I was listening to two of my friends on a podcast, and there were so many stories and lessons in there that I just had to share with you. One of the lessons brought up was tied to an interview my friend Carl Pritchard did many years ago with Mr. Rogers, the American television personality that many of us fondly remember from our childhood. He asked Carl how he wanted the world to look different after the interview was finished, and by knowing that, he promised Carl that the interview would be a success.
That got me thinking about stakeholder management and how we ought to be speaking in terms that our stakeholders understand to help them engage with the project. We have to make it about them!
What does that mean? Have you ever heard anyone say you are a great conversationalist when you barely got a word in? Sure! Maybe you asked some questions and then the other person just talked and talked. You made it about them. People love that… and it helps them see you in a better light, even though they did all the talking!
So now let’s apply that to everyday situations we face in working with stakeholders.
Have you ever been in a status meeting reporting on your project and you notice that the stakeholders’ eyes start to glaze over? I’m willing to bet you are showing them a bunch of data and facts about the project, but not in terms that are being connected directly to their WIIFM—“what’s in it for me.”
People are self-focused. It’s in our nature and it’s crucial to survival. We all look at things through our own lens. So knowing that, if we want to be successful as project managers, change agents, PMO leaders, etc., we need to know how to communicate our messages in the terms that our stakeholders can understand and connect to. Their lack of engagement doesn’t mean the customer/stakeholder/sponsor doesn’t care, but it does mean that if you talk to them in their terms, in their language, then you are likely to get better results.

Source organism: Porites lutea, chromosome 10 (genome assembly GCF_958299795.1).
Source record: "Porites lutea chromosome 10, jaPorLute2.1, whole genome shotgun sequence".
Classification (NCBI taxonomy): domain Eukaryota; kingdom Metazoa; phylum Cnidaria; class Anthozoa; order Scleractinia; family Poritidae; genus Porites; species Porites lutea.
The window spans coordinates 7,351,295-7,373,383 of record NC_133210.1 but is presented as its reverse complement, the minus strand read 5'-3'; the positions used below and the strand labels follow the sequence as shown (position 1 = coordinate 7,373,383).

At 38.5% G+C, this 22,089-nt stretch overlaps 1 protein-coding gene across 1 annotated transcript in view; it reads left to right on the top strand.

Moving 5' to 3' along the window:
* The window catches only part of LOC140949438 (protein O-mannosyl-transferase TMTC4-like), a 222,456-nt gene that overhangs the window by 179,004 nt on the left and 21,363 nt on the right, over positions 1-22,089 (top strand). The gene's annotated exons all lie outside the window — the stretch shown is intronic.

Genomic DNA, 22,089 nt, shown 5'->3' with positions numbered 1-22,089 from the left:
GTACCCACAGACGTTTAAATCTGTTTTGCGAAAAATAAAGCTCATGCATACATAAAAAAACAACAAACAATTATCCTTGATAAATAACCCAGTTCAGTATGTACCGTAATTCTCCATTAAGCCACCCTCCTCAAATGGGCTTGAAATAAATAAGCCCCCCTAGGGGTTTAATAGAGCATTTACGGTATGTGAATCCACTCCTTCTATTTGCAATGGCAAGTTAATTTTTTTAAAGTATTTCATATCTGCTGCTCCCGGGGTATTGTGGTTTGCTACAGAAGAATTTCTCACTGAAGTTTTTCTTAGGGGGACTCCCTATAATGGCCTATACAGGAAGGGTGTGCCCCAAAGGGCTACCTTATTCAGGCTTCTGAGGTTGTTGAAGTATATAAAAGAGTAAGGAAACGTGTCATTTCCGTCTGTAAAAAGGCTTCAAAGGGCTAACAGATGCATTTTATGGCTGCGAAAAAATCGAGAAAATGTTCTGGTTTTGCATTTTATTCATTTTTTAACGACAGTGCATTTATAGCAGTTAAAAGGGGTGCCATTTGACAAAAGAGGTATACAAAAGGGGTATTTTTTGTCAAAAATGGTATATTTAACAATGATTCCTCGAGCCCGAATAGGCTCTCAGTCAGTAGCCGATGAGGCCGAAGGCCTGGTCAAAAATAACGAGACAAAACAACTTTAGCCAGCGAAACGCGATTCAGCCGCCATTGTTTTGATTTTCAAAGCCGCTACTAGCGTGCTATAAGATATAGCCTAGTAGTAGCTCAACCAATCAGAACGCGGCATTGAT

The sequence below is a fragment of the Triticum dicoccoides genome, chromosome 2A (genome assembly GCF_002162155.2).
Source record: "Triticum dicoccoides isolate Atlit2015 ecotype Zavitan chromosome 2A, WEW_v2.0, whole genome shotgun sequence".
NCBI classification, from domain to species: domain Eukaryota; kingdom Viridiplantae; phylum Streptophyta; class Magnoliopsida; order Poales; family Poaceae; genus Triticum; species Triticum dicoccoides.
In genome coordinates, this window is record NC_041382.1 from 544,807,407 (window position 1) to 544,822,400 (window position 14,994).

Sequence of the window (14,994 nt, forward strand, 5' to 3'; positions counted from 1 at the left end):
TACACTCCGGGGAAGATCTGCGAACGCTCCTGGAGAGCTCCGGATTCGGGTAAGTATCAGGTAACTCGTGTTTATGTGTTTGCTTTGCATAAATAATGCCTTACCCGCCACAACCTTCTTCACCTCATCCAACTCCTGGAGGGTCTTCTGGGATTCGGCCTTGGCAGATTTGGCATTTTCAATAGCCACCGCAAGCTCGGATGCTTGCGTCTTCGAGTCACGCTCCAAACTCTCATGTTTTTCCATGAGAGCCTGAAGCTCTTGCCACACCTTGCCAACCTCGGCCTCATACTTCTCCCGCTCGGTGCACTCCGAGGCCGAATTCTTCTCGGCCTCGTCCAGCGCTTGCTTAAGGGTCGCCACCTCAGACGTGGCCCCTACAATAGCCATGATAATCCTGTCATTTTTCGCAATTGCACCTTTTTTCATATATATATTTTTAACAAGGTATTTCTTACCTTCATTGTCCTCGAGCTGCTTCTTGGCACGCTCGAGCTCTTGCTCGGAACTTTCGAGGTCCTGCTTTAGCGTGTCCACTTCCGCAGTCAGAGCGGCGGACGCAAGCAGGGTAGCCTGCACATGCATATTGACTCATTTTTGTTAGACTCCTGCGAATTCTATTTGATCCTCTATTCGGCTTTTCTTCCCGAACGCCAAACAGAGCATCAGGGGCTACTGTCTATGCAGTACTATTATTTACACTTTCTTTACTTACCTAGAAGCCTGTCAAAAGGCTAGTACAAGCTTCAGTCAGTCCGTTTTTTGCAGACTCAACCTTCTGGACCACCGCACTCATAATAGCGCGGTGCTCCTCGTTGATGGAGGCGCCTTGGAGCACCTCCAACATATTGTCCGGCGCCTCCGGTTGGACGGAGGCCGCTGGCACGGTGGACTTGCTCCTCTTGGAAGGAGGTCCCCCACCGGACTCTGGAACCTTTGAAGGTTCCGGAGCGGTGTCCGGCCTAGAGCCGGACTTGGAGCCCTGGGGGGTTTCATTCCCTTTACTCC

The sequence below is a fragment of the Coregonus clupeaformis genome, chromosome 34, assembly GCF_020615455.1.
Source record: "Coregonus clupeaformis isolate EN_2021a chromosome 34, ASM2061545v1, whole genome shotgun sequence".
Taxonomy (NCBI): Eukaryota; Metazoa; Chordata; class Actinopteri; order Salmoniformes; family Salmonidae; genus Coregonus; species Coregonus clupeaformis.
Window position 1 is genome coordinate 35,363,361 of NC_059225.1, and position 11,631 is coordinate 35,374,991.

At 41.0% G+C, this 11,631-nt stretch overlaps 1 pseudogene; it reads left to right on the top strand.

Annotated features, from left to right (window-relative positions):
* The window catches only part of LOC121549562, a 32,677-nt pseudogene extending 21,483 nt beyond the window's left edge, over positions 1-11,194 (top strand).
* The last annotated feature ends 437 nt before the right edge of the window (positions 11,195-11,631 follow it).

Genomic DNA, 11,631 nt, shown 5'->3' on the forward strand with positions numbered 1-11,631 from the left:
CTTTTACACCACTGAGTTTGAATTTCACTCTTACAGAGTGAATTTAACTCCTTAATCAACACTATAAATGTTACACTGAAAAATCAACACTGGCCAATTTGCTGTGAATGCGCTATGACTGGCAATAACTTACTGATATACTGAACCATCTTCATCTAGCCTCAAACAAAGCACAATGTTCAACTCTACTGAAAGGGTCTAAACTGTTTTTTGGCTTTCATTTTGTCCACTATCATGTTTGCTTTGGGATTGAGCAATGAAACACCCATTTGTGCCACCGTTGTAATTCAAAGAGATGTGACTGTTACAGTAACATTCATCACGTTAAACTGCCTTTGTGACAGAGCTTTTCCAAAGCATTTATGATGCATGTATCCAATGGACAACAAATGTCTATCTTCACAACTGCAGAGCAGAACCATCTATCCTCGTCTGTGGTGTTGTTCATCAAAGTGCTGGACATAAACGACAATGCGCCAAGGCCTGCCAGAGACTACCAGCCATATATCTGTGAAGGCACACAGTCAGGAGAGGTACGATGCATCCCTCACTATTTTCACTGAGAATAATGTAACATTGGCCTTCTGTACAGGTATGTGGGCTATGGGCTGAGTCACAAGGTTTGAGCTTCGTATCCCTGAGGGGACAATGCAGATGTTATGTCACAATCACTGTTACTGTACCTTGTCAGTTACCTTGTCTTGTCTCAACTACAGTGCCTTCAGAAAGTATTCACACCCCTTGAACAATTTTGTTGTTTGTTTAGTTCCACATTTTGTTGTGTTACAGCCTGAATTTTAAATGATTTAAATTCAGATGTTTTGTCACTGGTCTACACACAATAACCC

So how do you do that?
At the beginning of the project or whenever new stakeholders come on board, ask them all this same question: How do you want the world to look different when we finish this project? Keep digging until you get enough to hold onto and use for later.
Then write it down and do some homework to start connecting what they said to what your project is going to accomplish. As you learn their personal interests and reasons for wanting this project to happen, you can then tie your conversations to that. Start thinking about the scope of the project as the enabler for their vision. Think about every piece of code as a step toward accomplishing their goals. Talk in terms of testing as a measure of getting the high-impact quality outcomes they want.
Let’s take risk as an example. No one seems to like having the risk conversations, but if you can show how proactively discussing the risks and then building a plan to manage them will get them closer to achieving their outcomes—their future state world of happiness—you can usually get them to talk to you about it.